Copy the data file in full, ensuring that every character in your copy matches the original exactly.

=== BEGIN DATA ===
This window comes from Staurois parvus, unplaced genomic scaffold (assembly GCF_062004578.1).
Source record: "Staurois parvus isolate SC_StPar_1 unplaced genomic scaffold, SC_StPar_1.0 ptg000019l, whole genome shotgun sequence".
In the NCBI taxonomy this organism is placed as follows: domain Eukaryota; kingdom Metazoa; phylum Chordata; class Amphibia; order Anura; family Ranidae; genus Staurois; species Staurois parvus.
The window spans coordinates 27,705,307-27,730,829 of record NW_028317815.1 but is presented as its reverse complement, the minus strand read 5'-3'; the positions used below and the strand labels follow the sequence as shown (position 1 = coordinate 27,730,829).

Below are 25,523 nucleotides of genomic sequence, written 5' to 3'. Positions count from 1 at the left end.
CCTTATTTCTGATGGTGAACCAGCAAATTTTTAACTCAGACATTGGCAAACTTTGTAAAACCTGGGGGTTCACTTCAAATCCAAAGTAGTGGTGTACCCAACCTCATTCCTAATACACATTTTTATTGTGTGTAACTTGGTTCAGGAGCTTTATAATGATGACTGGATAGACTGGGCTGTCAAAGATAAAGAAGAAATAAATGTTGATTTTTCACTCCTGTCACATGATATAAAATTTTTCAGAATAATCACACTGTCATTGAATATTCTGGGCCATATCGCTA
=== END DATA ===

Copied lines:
This window comes from Staurois parvus, unplaced genomic scaffold (assembly GCF_062004578.1).
Source record: "Staurois parvus isolate SC_StPar_1 unplaced genomic scaffold, SC_StPar_1.0 ptg000019l, whole genome shotgun sequence".
In the NCBI taxonomy this organism is placed as follows: domain Eukaryota; kingdom Metazoa; phylum Chordata; class Amphibia; order Anura; family Ranidae; genus Staurois; species Staurois parvus.
The window spans coordinates 27,705,307-27,730,829 of record NW_028317815.1 but is presented as its reverse complement, the minus strand read 5'-3'; the positions used below and the strand labels follow the sequence as shown (position 1 = coordinate 27,730,829).

Below are 25,523 nucleotides of genomic sequence, written 5' to 3'. Positions count from 1 at the left end.
CCTTATTTCTGATGGTGAACCAGCAAATTTTTAACTCAGACATTGGCAAACTTTGTAAAACCTGGGGGTTCACTTCAAATCCAAAGTAGTGGTGTACCCAACCTCATTCCTAATACACATTTTTATTGTGTGTAACTTGGTTCAGGAGCTTTATAATGATGACTGGATAGACTGGGCTGTCAAAGATAAAGAAGAAATAAATGTTGATTTTTCACTCCTGTCACATGATATAAAATTTTTCAGAATAATCACACTGTCATTGAATATTCTGGGCCATATCGCTA